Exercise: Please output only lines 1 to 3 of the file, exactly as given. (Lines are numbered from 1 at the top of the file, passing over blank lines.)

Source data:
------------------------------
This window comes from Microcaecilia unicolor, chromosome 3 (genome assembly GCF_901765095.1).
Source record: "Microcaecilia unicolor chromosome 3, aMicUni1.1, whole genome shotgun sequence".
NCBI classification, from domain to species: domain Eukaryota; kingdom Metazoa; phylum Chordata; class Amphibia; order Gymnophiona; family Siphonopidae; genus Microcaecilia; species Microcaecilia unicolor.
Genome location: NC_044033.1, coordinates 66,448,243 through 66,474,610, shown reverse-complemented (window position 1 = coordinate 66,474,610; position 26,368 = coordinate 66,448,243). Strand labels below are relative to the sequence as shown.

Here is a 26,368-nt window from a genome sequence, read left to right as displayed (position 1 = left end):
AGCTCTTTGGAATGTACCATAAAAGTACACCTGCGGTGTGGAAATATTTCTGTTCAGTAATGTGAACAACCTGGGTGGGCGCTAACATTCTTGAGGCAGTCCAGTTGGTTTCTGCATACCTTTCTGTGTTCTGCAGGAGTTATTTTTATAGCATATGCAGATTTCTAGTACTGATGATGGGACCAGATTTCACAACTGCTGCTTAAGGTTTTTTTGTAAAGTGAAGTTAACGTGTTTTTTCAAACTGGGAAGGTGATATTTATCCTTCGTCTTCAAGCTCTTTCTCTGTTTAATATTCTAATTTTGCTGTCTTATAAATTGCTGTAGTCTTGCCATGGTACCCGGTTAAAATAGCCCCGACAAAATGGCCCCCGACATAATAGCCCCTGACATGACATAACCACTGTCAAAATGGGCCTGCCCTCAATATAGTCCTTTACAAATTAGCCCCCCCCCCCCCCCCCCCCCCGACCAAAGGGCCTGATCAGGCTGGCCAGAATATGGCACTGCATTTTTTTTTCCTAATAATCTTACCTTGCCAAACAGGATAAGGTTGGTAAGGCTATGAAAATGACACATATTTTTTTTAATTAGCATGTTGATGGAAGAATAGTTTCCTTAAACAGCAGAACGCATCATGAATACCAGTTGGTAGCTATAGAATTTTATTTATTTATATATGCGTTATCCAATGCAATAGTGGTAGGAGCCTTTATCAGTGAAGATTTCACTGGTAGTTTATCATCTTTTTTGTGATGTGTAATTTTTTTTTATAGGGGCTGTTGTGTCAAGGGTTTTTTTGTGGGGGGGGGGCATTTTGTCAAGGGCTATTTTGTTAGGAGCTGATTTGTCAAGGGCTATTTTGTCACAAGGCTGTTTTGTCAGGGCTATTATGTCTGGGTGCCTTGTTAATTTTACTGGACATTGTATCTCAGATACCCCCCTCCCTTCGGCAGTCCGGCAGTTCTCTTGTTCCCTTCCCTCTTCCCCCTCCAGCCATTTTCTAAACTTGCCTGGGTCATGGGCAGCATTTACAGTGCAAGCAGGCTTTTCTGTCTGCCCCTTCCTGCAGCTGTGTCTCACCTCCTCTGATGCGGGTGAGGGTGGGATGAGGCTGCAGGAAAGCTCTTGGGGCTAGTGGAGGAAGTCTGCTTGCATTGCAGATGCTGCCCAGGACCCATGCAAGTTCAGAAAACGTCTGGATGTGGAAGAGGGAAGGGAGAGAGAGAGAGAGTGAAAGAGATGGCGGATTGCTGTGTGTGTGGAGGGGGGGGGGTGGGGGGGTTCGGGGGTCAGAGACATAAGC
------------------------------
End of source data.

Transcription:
This window comes from Microcaecilia unicolor, chromosome 3 (genome assembly GCF_901765095.1).
Source record: "Microcaecilia unicolor chromosome 3, aMicUni1.1, whole genome shotgun sequence".
NCBI classification, from domain to species: domain Eukaryota; kingdom Metazoa; phylum Chordata; class Amphibia; order Gymnophiona; family Siphonopidae; genus Microcaecilia; species Microcaecilia unicolor.